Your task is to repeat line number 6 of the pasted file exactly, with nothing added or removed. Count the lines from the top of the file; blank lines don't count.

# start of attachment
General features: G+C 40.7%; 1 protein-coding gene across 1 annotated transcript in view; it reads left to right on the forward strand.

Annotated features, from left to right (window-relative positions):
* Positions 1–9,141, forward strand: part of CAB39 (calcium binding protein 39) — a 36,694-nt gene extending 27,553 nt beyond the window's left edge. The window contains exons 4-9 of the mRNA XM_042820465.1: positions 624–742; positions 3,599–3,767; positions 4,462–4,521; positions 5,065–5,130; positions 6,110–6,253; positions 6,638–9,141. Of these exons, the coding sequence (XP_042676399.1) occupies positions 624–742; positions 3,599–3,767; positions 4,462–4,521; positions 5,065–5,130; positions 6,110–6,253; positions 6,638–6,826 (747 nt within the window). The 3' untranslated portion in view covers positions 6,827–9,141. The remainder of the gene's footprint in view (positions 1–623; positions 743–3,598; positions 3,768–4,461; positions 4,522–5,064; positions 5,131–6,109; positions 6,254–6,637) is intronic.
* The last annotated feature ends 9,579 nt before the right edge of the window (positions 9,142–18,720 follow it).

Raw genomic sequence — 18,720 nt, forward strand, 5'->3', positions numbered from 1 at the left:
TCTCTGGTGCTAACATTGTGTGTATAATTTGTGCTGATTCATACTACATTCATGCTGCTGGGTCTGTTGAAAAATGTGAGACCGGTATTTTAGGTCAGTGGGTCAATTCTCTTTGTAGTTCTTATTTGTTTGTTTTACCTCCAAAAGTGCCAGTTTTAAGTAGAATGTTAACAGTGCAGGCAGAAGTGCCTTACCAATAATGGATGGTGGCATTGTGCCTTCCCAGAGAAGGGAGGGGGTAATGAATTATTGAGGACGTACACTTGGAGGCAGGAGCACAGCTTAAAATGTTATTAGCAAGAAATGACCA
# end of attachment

TCTCTGGTGCTAACATTGTGTGTATAATTTGTGCTGATTCATACTACATTCATGCTGCTGGGTCTGTTGAAAAATGTGAGACCGGTATTTTAGGTCAGTGGGTCAATTCTCTTTGTAGTTCTTATTTGTTTGTTTTACCTCCAAAAGTGCCAGTTTTAAGTAGAATGTTAACAGTGCAGGCAGAAGTGCCTTACCAATAATGGATGGTGGCATTGTGCCTTCCCAGAGAAGGGAGGGGGTAATGAATTATTGAGGACGTACACTTGGAGGCAGGAGCACAGCTTAAAATGTTATTAGCAAGAAATGACCA